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Sports Briefs

Last day to register for TWSSF events

Today, Thursday, March 8, is the last day for athletes to put their name in the lottery to compete at Telus World Ski and Snowboard Festival Stompede or Superpipe events.

Visit , click on either the Old Spice Snowboarding Classic or World Skiing Invitation, and look for the link to the lottery or invite request. Invited athletes will be confirmed by March 12, and the lottery will take place at the same time.


King of the Rail’s final coronation

The sixth and final King of the Rail contest of the season takes place this Saturday night, under the lights at the base of Blackcomb. All skiers and snowboarders are welcome to come out and jib the rails one last time, with fellow athletes casting votes for the winner.

The cost is $5 with a valid Night Moves lift pass, and registration gets underway after 5 p.m. in the Blackcomb Daylodge. The contest will run from 6 p.m. to 7:30 p.m., followed by an after party with free food and refreshments, the presentation of cash prizes to the top skiers and boarders in each category, and the draw prizes.

Helmets are mandatory, and mouthguards and other protective equipment are strongly recommended.


Master Series wraps up Sunday

The Masters Recreational Race series wraps up this Sunday, March 11 with a giant slalom on Whistler Mountain. Advance registration is available for $20 at Whistler-Blackcomb Guest Relations, and for $25 on the day of the race on top of the Garbanzo Chair.

All participants will get two runs of the course, and can enter either the racer or sport division. The racer division will be decided by the best cumulative time, while only the best of two runs will count in the sport category.

There will be video playback at the awards, which take place at 3:30 p.m. in the Whistler Mountain Ski Club cabin in Creekside. All participants are eligible to win draw prizes, including a pair of Atomic skis.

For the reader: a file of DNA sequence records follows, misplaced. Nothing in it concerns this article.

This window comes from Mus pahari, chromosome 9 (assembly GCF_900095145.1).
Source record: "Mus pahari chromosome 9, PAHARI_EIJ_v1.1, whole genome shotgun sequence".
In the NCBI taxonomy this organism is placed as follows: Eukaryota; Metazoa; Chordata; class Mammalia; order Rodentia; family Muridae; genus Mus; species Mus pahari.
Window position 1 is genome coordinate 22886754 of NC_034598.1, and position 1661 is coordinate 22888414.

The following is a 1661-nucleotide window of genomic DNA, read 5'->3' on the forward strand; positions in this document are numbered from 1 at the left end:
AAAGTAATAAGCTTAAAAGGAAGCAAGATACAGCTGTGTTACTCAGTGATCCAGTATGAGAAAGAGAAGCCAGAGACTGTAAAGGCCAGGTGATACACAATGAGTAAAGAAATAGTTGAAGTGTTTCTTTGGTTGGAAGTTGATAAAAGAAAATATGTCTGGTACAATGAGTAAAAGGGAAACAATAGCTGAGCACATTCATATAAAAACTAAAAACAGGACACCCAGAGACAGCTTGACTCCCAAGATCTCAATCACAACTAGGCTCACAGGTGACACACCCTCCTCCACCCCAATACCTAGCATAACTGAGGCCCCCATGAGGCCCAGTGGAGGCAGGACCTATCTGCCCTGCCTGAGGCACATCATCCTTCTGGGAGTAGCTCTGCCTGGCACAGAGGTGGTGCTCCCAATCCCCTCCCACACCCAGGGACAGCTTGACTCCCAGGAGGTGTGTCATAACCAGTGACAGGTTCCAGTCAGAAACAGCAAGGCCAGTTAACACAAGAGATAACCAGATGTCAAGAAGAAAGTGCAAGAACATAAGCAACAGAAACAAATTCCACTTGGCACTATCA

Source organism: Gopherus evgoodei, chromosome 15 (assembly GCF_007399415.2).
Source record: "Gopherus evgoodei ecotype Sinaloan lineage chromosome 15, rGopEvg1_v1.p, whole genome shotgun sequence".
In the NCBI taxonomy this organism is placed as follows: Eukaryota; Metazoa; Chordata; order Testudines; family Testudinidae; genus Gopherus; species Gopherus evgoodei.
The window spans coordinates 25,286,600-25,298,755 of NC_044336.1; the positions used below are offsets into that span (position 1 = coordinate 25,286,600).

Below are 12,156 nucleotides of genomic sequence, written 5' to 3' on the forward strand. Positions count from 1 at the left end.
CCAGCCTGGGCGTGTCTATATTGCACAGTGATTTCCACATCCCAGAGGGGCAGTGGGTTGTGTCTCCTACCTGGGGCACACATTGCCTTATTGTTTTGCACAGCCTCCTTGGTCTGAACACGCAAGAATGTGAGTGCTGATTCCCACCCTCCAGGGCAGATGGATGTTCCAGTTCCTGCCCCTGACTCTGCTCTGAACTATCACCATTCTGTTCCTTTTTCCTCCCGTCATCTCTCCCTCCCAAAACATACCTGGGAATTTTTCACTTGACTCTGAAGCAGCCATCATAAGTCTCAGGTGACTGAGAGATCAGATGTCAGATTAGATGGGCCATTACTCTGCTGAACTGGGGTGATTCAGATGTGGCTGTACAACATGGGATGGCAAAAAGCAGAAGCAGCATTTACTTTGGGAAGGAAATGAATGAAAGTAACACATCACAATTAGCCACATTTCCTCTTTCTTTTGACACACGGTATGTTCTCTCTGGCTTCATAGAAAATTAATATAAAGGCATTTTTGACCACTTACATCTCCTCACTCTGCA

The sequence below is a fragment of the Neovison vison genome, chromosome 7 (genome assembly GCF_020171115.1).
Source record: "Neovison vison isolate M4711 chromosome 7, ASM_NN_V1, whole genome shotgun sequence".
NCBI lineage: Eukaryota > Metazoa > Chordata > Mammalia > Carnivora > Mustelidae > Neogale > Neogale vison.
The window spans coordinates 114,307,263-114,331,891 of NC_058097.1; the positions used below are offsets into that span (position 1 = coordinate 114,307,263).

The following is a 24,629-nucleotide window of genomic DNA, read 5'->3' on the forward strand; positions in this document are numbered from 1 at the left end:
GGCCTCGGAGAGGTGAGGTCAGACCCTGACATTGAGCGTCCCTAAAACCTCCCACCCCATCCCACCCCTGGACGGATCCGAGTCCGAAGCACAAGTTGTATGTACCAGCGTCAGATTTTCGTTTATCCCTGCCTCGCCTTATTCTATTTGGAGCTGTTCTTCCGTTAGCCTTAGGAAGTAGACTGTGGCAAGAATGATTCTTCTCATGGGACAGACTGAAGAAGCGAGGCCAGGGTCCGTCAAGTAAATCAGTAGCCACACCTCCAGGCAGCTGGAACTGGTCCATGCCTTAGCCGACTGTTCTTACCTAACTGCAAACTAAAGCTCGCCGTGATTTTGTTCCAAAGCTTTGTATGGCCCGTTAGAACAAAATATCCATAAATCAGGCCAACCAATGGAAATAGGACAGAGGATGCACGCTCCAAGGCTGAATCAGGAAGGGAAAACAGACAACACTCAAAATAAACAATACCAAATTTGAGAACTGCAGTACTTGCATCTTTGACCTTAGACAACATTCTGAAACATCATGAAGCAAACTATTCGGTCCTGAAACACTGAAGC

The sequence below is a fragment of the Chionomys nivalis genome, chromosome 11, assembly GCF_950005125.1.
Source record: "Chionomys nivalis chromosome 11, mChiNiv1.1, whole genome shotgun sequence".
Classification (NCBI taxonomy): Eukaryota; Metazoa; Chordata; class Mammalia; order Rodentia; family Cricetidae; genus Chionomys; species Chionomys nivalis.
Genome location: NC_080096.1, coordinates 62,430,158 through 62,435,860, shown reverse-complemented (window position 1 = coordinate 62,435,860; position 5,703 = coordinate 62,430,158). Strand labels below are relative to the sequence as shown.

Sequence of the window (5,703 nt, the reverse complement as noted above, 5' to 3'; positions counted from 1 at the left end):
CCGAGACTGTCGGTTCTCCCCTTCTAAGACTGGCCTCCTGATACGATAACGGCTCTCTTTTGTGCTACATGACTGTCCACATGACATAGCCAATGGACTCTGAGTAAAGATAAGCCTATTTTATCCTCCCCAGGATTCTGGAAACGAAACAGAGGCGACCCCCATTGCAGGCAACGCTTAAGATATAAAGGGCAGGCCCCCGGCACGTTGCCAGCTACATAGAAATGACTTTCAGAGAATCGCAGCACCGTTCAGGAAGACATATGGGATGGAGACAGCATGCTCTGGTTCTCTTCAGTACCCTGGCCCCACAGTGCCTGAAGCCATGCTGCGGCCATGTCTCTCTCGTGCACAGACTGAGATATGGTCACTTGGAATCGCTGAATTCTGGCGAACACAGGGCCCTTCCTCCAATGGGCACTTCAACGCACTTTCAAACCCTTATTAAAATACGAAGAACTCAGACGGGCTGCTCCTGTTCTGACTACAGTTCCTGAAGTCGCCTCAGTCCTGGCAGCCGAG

Sports organizations opposing marijuana testing

One of Canada’s leading drug testing officials joined sports organizations in Great Britain and The Netherlands in calling for the removal of marijuana from the banned substances list — not to condone the drug, but rather to acknowledge that it is not considered performance enhancing while diverting time and resources away from testing for other substances.

According to Joseph de Pencier of the Canadian Centre for Ethics in Sport, athletes have to show a level of marijuana in their systems that indicates regular use before they can be punished — something that has yet to occur. Meanwhile, testing for marijuana makes it harder to test for things like steroids and performance enhancing drugs.

The World Anti-Doping Agency, or WADA, says it has no plans to change the rules anytime soon. They feel it is a performance-enhancing drug for some athletes who want to calm their nerves, and is an unethical and illegal drug in most countries. Athletes should set an example.

Whistler’s Ross Rebagliati tested positive for marijuana in 1998 following his gold medal win, but an attempt to take his medal failed due to the fact that competing FIS and IOC rules were not harmonized.


For the record

In last week’s story about the Whistler Mountain Ski Club’s K1 team at Grouse, we inadvertently left Kaylie Higgs out of the results. She placed third in the first slalom, third in the second slalom and second in the third slalom.

Also, in our coverage of the Lost Lake Shuffle, we credited Erina Davidson as being part of the third place Go Go Girls, when in fact it was Erin Davidson.

Our apologies to Kaylie and Erin.